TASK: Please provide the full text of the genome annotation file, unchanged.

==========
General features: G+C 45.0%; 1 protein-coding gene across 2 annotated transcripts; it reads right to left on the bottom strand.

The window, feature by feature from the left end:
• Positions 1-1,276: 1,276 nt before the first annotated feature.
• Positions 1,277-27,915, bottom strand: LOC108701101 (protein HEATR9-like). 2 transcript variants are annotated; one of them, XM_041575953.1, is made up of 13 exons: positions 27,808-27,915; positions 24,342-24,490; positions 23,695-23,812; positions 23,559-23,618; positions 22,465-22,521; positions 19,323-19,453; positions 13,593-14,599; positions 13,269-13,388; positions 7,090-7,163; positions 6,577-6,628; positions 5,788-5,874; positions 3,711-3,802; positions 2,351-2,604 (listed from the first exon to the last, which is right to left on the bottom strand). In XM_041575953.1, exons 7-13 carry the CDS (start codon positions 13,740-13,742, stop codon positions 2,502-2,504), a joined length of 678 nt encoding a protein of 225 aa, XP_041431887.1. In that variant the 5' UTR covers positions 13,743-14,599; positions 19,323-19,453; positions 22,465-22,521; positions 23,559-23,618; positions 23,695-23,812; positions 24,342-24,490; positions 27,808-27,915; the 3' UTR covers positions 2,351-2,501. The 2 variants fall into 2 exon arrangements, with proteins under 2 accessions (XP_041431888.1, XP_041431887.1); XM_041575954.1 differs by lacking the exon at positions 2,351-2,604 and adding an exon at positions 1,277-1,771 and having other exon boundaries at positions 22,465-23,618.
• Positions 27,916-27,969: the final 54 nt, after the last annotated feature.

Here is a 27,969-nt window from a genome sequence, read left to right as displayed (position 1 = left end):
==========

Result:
General features: G+C 45.0%; 1 protein-coding gene across 2 annotated transcripts; it reads right to left on the bottom strand.

The window, feature by feature from the left end:
• Positions 1-1,276: 1,276 nt before the first annotated feature.
• Positions 1,277-27,915, bottom strand: LOC108701101 (protein HEATR9-like). 2 transcript variants are annotated; one of them, XM_041575953.1, is made up of 13 exons: positions 27,808-27,915; positions 24,342-24,490; positions 23,695-23,812; positions 23,559-23,618; positions 22,465-22,521; positions 19,323-19,453; positions 13,593-14,599; positions 13,269-13,388; positions 7,090-7,163; positions 6,577-6,628; positions 5,788-5,874; positions 3,711-3,802; positions 2,351-2,604 (listed from the first exon to the last, which is right to left on the bottom strand). In XM_041575953.1, exons 7-13 carry the CDS (start codon positions 13,740-13,742, stop codon positions 2,502-2,504), a joined length of 678 nt encoding a protein of 225 aa, XP_041431887.1. In that variant the 5' UTR covers positions 13,743-14,599; positions 19,323-19,453; positions 22,465-22,521; positions 23,559-23,618; positions 23,695-23,812; positions 24,342-24,490; positions 27,808-27,915; the 3' UTR covers positions 2,351-2,501. The 2 variants fall into 2 exon arrangements, with proteins under 2 accessions (XP_041431888.1, XP_041431887.1); XM_041575954.1 differs by lacking the exon at positions 2,351-2,604 and adding an exon at positions 1,277-1,771 and having other exon boundaries at positions 22,465-23,618.
• Positions 27,916-27,969: the final 54 nt, after the last annotated feature.

Here is a 27,969-nt window from a genome sequence, read left to right as displayed (position 1 = left end):